The Diversity & Inclusion Issue Corps project can be proposed by an individual or a team with an interest in solving a local problem or addressing a local issue related to Diversity and Inclusion. This is an opportunity to tackle a NEW topic or goal with NEW strategies for execution and evaluation that can then be applied to future projects and programs. Issue Corps projects can be thought of as pilots and those findings could be used to expand to a larger scale once a tested methodology is established for the specific purpose. Scan projects from our first Issue Corps at i-Three Issue Corps Project Map of 2016.

“I don’t think I could have completed my project with the same amount of success without being part of the Issue Corps. Key informants were helpful. Concept mapping was insightful. Webinars were also valuable.” — 2016 Issue Corps Member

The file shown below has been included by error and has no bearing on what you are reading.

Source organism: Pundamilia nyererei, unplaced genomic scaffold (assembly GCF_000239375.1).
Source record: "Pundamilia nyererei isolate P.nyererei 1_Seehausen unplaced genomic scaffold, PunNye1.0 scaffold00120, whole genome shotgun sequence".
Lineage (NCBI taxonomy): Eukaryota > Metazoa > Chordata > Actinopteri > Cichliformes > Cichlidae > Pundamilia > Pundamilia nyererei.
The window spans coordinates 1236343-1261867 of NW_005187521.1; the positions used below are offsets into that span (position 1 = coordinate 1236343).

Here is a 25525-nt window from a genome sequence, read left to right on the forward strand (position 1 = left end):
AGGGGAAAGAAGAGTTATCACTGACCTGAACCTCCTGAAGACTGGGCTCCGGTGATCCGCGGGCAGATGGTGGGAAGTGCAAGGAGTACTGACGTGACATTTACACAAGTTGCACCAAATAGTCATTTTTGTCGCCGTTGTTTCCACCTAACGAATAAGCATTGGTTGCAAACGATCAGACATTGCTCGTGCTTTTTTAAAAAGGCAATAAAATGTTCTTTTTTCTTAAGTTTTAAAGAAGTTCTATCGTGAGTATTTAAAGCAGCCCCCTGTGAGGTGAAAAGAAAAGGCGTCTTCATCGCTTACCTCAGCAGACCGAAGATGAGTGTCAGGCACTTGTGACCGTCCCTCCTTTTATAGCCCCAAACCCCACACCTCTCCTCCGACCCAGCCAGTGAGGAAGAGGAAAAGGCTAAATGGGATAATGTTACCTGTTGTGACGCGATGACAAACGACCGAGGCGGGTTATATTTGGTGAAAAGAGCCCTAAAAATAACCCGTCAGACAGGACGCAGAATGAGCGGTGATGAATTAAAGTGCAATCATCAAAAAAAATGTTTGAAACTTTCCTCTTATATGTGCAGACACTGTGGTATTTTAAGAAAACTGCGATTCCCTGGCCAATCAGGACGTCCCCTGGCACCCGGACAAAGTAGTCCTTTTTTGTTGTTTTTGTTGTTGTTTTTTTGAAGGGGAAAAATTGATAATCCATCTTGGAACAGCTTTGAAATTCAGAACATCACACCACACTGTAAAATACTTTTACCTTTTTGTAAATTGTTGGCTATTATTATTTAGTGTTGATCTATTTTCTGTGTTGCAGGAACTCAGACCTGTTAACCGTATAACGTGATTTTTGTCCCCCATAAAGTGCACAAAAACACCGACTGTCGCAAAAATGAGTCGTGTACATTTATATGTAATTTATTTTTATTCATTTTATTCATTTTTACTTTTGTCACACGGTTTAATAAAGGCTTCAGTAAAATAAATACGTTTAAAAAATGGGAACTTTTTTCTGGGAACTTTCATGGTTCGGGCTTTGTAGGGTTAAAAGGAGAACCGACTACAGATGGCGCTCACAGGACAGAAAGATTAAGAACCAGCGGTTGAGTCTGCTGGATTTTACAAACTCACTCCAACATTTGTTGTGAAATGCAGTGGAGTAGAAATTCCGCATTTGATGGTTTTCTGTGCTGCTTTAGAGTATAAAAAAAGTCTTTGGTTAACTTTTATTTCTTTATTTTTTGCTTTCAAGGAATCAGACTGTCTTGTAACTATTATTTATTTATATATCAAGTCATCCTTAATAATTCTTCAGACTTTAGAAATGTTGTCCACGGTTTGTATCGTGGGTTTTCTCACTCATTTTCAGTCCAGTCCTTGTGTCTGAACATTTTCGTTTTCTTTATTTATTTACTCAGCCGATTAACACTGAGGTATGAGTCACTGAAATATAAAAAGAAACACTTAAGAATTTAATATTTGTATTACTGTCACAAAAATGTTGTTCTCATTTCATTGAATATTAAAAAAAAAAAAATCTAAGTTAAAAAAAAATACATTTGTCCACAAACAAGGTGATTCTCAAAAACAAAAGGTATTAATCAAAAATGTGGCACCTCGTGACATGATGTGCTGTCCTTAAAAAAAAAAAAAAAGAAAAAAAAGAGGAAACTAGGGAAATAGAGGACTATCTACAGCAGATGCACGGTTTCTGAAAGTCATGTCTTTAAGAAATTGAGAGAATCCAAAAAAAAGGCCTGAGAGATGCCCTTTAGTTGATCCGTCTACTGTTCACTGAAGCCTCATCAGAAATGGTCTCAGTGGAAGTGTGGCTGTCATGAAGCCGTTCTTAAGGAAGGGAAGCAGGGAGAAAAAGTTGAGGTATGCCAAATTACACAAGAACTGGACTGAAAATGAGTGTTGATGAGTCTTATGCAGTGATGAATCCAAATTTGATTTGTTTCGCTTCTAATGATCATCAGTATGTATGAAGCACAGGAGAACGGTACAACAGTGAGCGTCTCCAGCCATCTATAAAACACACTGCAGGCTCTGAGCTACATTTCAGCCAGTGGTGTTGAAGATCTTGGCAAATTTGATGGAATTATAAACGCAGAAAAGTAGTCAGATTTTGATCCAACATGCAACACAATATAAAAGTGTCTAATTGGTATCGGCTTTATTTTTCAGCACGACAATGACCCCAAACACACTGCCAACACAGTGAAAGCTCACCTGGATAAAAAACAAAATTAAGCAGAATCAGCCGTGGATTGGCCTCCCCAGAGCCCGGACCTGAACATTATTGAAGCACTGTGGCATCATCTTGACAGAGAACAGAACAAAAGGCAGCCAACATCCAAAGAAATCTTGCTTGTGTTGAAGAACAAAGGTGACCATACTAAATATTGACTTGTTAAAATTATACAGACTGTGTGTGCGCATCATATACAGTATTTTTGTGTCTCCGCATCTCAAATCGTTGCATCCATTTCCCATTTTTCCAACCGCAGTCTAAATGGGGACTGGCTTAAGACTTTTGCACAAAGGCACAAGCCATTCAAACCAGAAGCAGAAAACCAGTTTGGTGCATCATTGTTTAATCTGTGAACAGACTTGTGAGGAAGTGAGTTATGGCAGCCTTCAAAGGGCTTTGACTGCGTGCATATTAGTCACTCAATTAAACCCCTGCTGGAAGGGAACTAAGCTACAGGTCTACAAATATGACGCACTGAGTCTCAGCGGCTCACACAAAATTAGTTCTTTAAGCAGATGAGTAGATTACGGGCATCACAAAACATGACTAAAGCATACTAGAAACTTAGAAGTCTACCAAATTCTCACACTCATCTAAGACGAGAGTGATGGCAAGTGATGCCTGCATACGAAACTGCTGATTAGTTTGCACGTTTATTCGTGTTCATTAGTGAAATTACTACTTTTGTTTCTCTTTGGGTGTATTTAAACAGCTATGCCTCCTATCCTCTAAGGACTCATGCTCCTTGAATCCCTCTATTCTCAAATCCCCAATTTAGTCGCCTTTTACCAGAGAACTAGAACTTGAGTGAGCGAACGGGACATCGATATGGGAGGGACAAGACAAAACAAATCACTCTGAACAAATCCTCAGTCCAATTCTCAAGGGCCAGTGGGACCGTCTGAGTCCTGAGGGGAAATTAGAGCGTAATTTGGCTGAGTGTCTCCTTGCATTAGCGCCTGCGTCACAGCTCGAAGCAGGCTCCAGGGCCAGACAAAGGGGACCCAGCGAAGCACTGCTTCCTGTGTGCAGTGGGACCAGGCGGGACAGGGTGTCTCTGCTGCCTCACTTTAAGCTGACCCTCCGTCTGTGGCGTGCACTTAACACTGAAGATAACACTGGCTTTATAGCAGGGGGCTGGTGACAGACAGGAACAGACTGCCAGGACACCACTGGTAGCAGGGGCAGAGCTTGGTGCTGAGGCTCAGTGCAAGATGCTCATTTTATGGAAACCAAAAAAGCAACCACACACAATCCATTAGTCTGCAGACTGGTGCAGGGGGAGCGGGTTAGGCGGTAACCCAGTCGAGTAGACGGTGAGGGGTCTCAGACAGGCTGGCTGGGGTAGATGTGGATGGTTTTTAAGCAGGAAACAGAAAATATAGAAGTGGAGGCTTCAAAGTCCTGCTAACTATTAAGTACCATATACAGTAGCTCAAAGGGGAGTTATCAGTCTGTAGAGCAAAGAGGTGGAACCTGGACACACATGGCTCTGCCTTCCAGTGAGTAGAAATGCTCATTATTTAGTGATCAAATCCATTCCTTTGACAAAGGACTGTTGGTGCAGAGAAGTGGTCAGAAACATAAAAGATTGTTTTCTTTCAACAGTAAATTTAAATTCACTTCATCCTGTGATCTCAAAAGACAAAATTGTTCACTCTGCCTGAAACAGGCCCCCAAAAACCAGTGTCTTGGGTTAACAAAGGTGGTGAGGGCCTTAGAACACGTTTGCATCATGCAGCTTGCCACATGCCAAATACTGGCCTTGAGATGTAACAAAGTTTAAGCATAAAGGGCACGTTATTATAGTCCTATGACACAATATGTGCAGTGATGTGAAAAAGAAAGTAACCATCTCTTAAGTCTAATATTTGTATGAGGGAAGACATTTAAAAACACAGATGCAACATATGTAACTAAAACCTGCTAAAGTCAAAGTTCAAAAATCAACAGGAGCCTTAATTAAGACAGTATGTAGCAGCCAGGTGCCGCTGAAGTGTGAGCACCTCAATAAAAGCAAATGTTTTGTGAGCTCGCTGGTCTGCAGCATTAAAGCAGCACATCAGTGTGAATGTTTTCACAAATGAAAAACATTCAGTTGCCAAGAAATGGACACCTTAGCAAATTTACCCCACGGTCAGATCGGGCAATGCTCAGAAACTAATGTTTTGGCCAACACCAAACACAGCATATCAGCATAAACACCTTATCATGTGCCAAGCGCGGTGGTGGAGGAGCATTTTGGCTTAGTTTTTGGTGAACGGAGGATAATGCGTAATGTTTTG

THE DESIGNATHON

Accepted projects will participate in a 1.5 day eXtension Designathon February 14 & 15, 2017 held prior to the Tri-State Diversity Conference, February 16 & 17, 2017 in Cincinnati, OH. The Designathon experience is valued at more than $2,000 per project and is made available to Corps members without a registration fee. First priority will be given to projects led by eXtension Foundation member institutions.  Up to three members from a team project may attend this event. Travel, lodging, meals before and after daily events, and any incidental expenses are the responsibility of the attendees.